In the interests of economy and because apparently, even dried fruit is a no-no because of its high sugar content, I’ve decided to going back to making my own. And because those Atlantic storms are causing havoc on both sides of the Pond, I’ve decided that toasted muesli is the one thing that will get me through the winter – that and New Zealand pinot noir (but not necessarily at the same meal).

This recipe is one of Australian chef Bill Granger’s which I’ve adapted. And because I’ve used a version of his recipe here, it seems only fair to tell you that you no longer have to fly all the way to Sydney to sample some of Bill’s food as he now has an eatery in London.  Hooray!

Granger & Co, 175 Westbourne Grove, London W11 2SB.  I have no idea how the food is as the only time I got to visit the queue in this no booking restaurant was out the door and down the street.  But it must be good if the very well-heeled locals in that neighbourhood are willing to wait in line for a table. I’ve been a devotee of Bill since he first opened his first café in Darlinghurst, Sydney, Australia.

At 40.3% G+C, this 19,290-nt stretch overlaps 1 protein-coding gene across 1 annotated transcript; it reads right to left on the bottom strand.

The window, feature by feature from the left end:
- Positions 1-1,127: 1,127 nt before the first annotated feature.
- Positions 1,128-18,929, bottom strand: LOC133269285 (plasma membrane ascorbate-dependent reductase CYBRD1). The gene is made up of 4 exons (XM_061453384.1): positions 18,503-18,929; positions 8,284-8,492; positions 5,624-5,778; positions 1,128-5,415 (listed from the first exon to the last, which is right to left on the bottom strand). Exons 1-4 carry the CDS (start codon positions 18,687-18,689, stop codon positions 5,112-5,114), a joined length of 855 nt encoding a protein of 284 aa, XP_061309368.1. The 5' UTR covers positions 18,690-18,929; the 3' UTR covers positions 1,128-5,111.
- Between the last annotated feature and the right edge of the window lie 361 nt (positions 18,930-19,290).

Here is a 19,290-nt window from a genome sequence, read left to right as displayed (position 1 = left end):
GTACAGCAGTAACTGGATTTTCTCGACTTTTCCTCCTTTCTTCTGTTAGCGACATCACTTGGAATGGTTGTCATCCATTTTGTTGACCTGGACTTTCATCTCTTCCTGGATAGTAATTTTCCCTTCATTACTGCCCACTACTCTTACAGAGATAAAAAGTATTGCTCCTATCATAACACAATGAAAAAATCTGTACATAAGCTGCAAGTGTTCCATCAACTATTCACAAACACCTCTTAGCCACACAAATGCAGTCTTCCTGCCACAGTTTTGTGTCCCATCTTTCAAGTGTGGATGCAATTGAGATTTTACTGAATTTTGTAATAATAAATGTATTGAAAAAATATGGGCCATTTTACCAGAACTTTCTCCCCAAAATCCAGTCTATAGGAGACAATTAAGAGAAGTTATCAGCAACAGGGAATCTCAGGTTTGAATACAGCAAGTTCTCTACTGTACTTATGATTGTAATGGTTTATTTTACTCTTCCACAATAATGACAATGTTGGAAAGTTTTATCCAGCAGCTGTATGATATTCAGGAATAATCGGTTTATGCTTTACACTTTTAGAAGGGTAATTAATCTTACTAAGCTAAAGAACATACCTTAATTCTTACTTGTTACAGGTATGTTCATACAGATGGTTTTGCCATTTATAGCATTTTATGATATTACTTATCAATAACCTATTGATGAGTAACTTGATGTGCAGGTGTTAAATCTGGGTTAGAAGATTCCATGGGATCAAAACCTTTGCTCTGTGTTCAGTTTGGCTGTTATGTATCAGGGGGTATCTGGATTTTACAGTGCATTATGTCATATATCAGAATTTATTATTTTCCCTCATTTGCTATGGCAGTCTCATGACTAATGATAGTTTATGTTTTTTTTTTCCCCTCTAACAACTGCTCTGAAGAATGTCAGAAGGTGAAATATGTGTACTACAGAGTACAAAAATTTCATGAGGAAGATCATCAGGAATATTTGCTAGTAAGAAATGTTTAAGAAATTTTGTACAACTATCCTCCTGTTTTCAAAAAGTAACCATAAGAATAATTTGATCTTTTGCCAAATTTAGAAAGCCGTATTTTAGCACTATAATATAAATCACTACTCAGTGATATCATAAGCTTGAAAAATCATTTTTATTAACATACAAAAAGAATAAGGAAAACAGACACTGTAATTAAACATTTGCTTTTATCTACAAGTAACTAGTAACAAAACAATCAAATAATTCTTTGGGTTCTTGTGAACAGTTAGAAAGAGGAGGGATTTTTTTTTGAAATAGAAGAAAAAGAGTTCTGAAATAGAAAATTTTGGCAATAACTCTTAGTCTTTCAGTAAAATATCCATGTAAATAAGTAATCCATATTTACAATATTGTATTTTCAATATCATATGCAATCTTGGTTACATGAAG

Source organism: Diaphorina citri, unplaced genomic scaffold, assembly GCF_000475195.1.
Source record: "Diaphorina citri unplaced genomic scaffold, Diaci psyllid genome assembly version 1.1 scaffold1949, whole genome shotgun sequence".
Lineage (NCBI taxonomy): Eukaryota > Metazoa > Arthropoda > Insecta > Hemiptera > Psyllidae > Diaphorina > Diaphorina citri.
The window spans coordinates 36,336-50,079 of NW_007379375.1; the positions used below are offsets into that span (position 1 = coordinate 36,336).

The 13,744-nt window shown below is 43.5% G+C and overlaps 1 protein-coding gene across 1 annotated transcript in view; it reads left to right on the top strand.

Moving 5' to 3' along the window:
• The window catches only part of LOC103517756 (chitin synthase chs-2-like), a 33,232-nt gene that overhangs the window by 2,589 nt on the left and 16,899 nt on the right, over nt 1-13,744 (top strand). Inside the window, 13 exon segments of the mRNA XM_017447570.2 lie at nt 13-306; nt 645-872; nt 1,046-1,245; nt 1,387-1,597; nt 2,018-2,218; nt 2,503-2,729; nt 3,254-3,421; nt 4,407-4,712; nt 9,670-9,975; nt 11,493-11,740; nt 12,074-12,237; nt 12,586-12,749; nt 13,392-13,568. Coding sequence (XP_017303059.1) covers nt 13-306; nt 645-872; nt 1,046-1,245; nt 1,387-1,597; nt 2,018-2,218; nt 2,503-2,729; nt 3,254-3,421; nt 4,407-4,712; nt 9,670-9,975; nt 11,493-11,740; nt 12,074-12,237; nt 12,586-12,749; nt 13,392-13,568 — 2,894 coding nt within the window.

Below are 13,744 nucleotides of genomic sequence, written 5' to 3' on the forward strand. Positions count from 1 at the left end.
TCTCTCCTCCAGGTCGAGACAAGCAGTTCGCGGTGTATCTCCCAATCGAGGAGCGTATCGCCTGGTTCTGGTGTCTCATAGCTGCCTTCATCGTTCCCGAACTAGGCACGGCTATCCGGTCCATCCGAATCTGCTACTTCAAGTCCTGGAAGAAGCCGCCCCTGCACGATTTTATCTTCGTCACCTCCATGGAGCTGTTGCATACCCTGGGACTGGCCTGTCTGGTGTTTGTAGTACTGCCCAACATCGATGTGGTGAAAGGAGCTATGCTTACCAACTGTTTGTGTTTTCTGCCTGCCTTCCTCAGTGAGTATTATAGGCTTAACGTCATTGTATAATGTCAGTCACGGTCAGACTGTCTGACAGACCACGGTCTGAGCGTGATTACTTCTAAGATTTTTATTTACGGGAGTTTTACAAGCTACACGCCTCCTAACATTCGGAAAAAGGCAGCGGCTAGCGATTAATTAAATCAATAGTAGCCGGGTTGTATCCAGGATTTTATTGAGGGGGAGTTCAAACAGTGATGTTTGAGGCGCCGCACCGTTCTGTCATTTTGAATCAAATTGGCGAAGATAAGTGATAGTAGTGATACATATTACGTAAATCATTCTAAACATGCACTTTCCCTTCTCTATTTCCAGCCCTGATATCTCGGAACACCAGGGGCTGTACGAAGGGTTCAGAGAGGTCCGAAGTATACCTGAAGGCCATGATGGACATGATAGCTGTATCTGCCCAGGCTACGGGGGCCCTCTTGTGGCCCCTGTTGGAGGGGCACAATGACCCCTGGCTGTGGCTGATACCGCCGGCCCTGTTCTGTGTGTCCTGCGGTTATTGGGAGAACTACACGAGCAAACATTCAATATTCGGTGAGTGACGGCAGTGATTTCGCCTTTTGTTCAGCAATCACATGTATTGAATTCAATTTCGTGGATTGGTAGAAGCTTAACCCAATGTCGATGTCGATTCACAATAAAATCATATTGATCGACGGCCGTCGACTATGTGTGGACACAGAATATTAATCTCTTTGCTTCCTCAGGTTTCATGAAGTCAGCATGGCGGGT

Darlinghurst is still cool (and a bit grungy) and is still recognisably the same neighbourhood as I knew in my early twenties when I lived in Macleay Street, down the road.  It’s still (thankfully) as casual a place to breakfast as it always was, which is great as I’ve got a feeling that I’d feel a bit out of place at his London joint.



300 g/3 cups rolled porridge oats

125 ml/half cup unsweetened apple juice

2tbs rice bran oil or a similar flavourless vegetable oil

80g/2 handfuls unpeeled almonds

125g/1cup sunflower seeds

30g/quarter cup flaked coconut

40g/quarter cup sesame seeds

1tsp cinnamon

 125g/2 large handfuls brazil nuts

Fresh fruit, yoghurt or milk to serve